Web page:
you were to ask educators why they picked teaching for their lifetime contribution
to the world, you would primarily get one of two answers.
When they were
growing up, they had a teacher who told them that the reason that the student
was not doing well was because he or she was incapable of learning the subject.
Usually those were opines offered without substantive evidence. Interestingly
those students vowed to show them otherwise, and almost always did.
iconic math teacher, Dan Reeves, became a math professor because a high school
teacher had bluntly told him that he was too dumb to learn algebra.
was going to prove her wrong, and I did,” he told me when I interviewed him in
1999. “She was the one with the problem….she couldn’t teach.”
later, not only had Reeves successfully taught high school and college mathematics
to thousands, but when he retired, Sam Houston State University named its mathematics
center after him.
Fortunately there are many more that bonded with a favorite
teacher, and then went into that profession to emulating them.
is a story dedicated especially to the Ball High School teaching successes
of George L. Morton, Frank J. Vollert, Cpt. Charles Welch, and M. Sgt.
In the mid and late 1950s, Morton was principal,
Vollert was vice principal, Welch was the ROTC PMS&T and Prentice was the other
Todd, Trish, Mark, Scott Dierlam|
courtesy of Mark Dierlam, III.
Mark John Dierlam, III graduated from Ball High in 1956, he had earned
the rank of captain in the ROTC, and that foundation convinced him to make the
military his career. |
His father had been an ensign on a World
War I battleship, then a merchant captain until World
War II broke out.
“Victory ships were (being) produced at a rapid
rate, and the Navy needed experienced captains to certify them as sea worthy,
and then to take them out for shakedown cruises, so that was what he did until
the end of the war,” Mark Dierlam told me.
Dierlam went to A&M University,
got his degree in electrical engineering, then joined the Air Force and became
a pilot. He moved through the ranks and retired as Col. Mark J. Dierlam, III.
his higher education and his career, he had built on the specific mentoring he
had gotten from his father and from Morton, Vollert, Welch and Prentice, while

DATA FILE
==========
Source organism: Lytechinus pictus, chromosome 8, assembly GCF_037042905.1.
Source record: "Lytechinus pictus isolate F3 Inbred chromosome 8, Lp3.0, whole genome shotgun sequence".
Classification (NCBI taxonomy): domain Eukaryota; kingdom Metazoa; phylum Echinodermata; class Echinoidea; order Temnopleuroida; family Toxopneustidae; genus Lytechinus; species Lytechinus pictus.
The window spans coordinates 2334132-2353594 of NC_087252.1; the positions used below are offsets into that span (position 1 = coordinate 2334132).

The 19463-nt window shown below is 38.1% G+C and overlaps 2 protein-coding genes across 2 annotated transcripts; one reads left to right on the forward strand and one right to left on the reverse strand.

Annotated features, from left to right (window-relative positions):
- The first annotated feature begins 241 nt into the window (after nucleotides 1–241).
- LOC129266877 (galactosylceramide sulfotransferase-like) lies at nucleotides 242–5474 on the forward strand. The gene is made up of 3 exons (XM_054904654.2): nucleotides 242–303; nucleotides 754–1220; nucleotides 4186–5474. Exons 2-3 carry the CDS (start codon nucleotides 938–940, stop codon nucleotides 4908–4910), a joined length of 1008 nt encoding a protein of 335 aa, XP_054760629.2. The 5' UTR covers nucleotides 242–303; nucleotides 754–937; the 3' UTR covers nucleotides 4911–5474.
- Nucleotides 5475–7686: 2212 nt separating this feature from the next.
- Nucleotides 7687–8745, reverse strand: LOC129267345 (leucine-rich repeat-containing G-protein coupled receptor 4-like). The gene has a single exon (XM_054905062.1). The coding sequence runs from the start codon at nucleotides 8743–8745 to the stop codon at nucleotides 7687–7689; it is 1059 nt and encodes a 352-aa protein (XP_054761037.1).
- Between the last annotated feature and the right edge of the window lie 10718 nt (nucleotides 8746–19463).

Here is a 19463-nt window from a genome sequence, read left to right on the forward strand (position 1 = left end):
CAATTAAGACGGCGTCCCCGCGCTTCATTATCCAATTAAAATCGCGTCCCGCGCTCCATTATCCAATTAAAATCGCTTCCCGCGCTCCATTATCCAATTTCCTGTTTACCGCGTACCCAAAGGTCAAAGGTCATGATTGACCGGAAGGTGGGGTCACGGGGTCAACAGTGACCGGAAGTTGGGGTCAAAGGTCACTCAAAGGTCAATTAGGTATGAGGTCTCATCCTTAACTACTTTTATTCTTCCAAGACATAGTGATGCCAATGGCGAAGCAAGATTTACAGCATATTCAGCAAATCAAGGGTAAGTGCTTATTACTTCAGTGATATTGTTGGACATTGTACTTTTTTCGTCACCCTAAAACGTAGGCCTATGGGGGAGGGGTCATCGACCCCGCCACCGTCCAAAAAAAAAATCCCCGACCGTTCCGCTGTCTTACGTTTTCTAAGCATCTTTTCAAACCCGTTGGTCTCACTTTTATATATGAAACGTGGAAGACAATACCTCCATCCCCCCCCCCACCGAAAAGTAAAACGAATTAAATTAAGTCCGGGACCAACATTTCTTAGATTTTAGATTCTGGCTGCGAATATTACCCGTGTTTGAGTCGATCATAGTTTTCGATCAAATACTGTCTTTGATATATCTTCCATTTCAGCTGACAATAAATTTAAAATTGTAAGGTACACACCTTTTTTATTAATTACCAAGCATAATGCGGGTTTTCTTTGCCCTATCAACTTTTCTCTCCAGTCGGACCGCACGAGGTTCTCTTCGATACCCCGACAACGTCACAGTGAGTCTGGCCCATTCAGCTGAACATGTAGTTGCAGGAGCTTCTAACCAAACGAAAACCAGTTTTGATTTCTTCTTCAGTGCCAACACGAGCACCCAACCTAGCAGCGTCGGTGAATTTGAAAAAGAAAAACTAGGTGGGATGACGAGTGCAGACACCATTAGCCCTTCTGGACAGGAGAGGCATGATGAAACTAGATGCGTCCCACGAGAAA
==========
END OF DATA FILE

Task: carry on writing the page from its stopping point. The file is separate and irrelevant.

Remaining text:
he was at Ball High School.
When he became a father himself, he passed
what he had learned from his mentors to his three children, Todd, Trish and Scott.
of them now holds the same rank as their dad in the Air Force. All three are
And all three of them attended and graduated from the Air Force
Academy in Colorado Springs.
Todd will soon be moving to Patrick Air Force
Base in Florida, Trish is stationed at Lackland Air Force Base in Texas,
and Scott is at the Air Force Academy office in Washington D.C.
other Ball High students, Col. Mark Dierlam was mentored and taught by Reeves,
Welch and Prentice, as proud administrators Morton and Vollert made certain that
a fine high school education was possible for all Ball High students who wanted
And that military mentoring foundation multiplied as Col. Mark Dierlam
drew on it to help his children, Todd, Trish and Scott, to achieve their remarkable
academic and military successes.
Of course congratulations are due to
the extraordinary accomplishments of the Dierlam family.
are also due to Morton, Vollert, Welch and Prentice who laid the foundation that
continues to reap benefits nearly 60 years later, and will ultimately be passed
on to Mark and Kay Dierlam's grandchildren.
Both are stories that grab
Copyright William S. Cherry. All rights reserved
Cherry's Galveston Memories
Related Topics: Texas
Schoolhouses/Education | People
a Dallas Realtor and free lance writer was a longtime columnist for "The Galveston
County Daily News." His book, Bill Cherry's Galveston Memories, has sold
thousands, and is still available at Barnes and Noble and Amazon.com and other
Cherry's Galveston Memories|